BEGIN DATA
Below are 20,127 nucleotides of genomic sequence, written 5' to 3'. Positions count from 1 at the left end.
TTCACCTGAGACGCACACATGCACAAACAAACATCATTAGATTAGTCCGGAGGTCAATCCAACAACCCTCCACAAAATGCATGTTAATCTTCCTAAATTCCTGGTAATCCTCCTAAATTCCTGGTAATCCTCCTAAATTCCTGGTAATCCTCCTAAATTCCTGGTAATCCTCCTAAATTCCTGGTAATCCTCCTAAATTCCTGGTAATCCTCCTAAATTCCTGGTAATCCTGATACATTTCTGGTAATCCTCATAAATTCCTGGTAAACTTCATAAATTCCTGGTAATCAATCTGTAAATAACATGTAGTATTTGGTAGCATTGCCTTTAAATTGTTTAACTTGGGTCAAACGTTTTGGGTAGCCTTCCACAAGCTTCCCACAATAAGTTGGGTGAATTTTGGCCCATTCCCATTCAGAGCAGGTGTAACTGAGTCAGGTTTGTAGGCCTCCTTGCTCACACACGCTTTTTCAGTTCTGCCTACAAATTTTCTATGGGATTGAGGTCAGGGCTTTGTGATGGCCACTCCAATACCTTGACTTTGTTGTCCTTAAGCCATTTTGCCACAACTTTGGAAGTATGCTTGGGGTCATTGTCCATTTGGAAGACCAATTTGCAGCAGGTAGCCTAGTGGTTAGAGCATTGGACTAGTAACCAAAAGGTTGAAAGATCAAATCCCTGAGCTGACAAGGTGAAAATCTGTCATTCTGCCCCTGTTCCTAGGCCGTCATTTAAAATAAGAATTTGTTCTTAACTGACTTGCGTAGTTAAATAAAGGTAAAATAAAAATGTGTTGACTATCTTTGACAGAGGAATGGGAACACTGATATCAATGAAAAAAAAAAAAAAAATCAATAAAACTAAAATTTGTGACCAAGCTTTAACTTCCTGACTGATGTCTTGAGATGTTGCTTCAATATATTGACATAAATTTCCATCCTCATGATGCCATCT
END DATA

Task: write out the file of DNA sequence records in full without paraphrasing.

Below are 20,127 nucleotides of genomic sequence, written 5' to 3'. Positions count from 1 at the left end.
TTCACCTGAGACGCACACATGCACAAACAAACATCATTAGATTAGTCCGGAGGTCAATCCAACAACCCTCCACAAAATGCATGTTAATCTTCCTAAATTCCTGGTAATCCTCCTAAATTCCTGGTAATCCTCCTAAATTCCTGGTAATCCTCCTAAATTCCTGGTAATCCTCCTAAATTCCTGGTAATCCTCCTAAATTCCTGGTAATCCTCCTAAATTCCTGGTAATCCTGATACATTTCTGGTAATCCTCATAAATTCCTGGTAAACTTCATAAATTCCTGGTAATCAATCTGTAAATAACATGTAGTATTTGGTAGCATTGCCTTTAAATTGTTTAACTTGGGTCAAACGTTTTGGGTAGCCTTCCACAAGCTTCCCACAATAAGTTGGGTGAATTTTGGCCCATTCCCATTCAGAGCAGGTGTAACTGAGTCAGGTTTGTAGGCCTCCTTGCTCACACACGCTTTTTCAGTTCTGCCTACAAATTTTCTATGGGATTGAGGTCAGGGCTTTGTGATGGCCACTCCAATACCTTGACTTTGTTGTCCTTAAGCCATTTTGCCACAACTTTGGAAGTATGCTTGGGGTCATTGTCCATTTGGAAGACCAATTTGCAGCAGGTAGCCTAGTGGTTAGAGCATTGGACTAGTAACCAAAAGGTTGAAAGATCAAATCCCTGAGCTGACAAGGTGAAAATCTGTCATTCTGCCCCTGTTCCTAGGCCGTCATTTAAAATAAGAATTTGTTCTTAACTGACTTGCGTAGTTAAATAAAGGTAAAATAAAAATGTGTTGACTATCTTTGACAGAGGAATGGGAACACTGATATCAATGAAAAAAAAAAAAAAAATCAATAAAACTAAAATTTGTGACCAAGCTTTAACTTCCTGACTGATGTCTTGAGATGTTGCTTCAATATATTGACATAAATTTCCATCCTCATGATGCCATCT